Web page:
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CHATTERJEE'S BIRD BOOK
Back for a few days and I'm already drowning in emails: plus
stupid ass windows allow me to delete days worth of messages
without ever having read them. If I owe you an email and I haven't
replied, send it again.
I see from an ad in the current _Earth_ (well done Jim K) that
Chatterjee's book _The Rise of Birds_ (correct title?) is out. This
must be the same volume I heard about from Larry Witmer - he said it
was due out in '98 but I was under the impression that it is
multi-author - - the ad in _Earth_ does not imply this to be the case
for Chatterjee's book. Has anyone seen it?
The new ish of _Historical Biology_ is out, and several papers are
worthy of report here: unfortunately I don't have the ish to hand and
will have to rely on memory. Rieppel has a new paper with a cladistic
analysis of placodonts - this is interesting but the phylogeny is
nothing new, with cyamodontoids and placodontoids as sister-taxa.
Pterosaurs - there are 2 great papers, neither of which I have yet
read. Unwin and, err, a colleague, re-describe _Zhenjiangopterus_ as
an azhdarchid, rather than a nyctosaurid as originally described.
This is not news (as owners of the Dave Peters' cladograms and
reconstructions will know), but is the first time the whole thing is
put into technical literature, and is combined with an analysis of
pterodactyloid phylogeny. Unwin advocates an Azhdarchoidea
(Tapejaridae + Azhdarchidae) - as many of us now suspect, tapejarids
are quite probably paraphyletic (_Tupuxuara_ seems closer to
azhdarchids s.s. than _Tapejara_) - the sister-group to this (I
think) is a Dsungaripteroidea, and a clade of filter feeders (they
might be called ctenochasmatoids) are the sister group to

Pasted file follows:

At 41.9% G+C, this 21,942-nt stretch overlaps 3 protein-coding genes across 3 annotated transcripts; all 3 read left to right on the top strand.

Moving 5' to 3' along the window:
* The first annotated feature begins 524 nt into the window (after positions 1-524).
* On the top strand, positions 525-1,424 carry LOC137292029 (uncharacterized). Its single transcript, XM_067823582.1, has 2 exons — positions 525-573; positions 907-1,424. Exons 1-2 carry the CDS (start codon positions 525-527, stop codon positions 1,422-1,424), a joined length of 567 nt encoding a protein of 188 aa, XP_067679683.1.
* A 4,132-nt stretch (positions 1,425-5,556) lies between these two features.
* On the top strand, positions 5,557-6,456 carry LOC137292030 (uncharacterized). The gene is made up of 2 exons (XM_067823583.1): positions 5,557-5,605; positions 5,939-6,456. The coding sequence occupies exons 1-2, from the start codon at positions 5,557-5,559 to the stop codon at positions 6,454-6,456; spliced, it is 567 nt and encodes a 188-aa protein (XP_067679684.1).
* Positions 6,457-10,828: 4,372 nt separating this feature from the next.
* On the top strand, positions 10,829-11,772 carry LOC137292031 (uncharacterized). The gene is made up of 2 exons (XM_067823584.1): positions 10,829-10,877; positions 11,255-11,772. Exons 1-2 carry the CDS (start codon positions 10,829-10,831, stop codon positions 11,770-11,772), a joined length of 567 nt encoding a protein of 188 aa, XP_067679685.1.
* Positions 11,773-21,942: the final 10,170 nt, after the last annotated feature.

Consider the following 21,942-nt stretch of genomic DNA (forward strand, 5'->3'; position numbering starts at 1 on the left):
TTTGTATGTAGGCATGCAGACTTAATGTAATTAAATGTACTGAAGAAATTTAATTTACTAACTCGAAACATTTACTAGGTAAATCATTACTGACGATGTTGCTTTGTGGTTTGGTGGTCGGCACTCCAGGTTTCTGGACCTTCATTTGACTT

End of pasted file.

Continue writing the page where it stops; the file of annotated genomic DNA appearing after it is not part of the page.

Dsungaripteroidea + Azhdarchoidea. The Nyctosauridae +
Ornithocheroidea clade is the sister-group to this complex. The
Peters' scheme, where azhdarchoids are derived ctenochasmatids, has
not yet been supported by other pterosaur workers.
This Unwin phylogeny was previously published in one of the Mesozoic
Terrestrial Ecosystems Symposia.
The second paper is by S.C. Bennett and is concerned with the
evolution of pterosaur flight: pterosaur adaptations leads to an
hypothesis of early pterosaurs being branch leapers. I like this as
it parallels the work on proto-bats by Speakman (they are visualised
as inter-branch leapers). However, arboreality in early pterosaurs or
ancestral pterosaurs is a bit of a problem as pterosaurs lack the
forward-facing eyes and big brains seen in other out-of-tree fliers.
I guess I ought to read Bennett's paper some time. Bennett's theory
goes hand-in -hand with his recent work on the position of pterosaurs
in the archosauromorph family tree. In _Zool. Jour. Linn. Soc._ last
year, he removed hindlimb characters from the analysis and found that
pterosaurs are the sister-group to Proterosuchidae + Erythrosuchidae
+ Archosauria (s.s.). So if , as 'European school' workers now think
(and most of them always have), pterosaurs are not ornithodirans,
they are still archosauromorphs. Happy?
A few other new pterosaur discoveries I'm aware of..
1) a giant dimorphodontid (as predicted in 2000 A.D.;))
2) very special pterosaur that Rupert Wild is working on (I'll not
reveal any details)
3) Santana dsungaripterid
Incidentally there is a photo of the rather dashing Dr. Unwin in the
current ish of _Uri Geller's Encounters_ - he is talking about
'Jurassic Park' scenarios, and says that there is a load of secret
data which will allow dinosaur regeneration round about 2000.
Some people will say anything to get media coverage. BTW, I was
mentioned in the previous issue.. something about luminous frogs.
Still can't find the spellchecker.
"This ain't like dusting crops boy"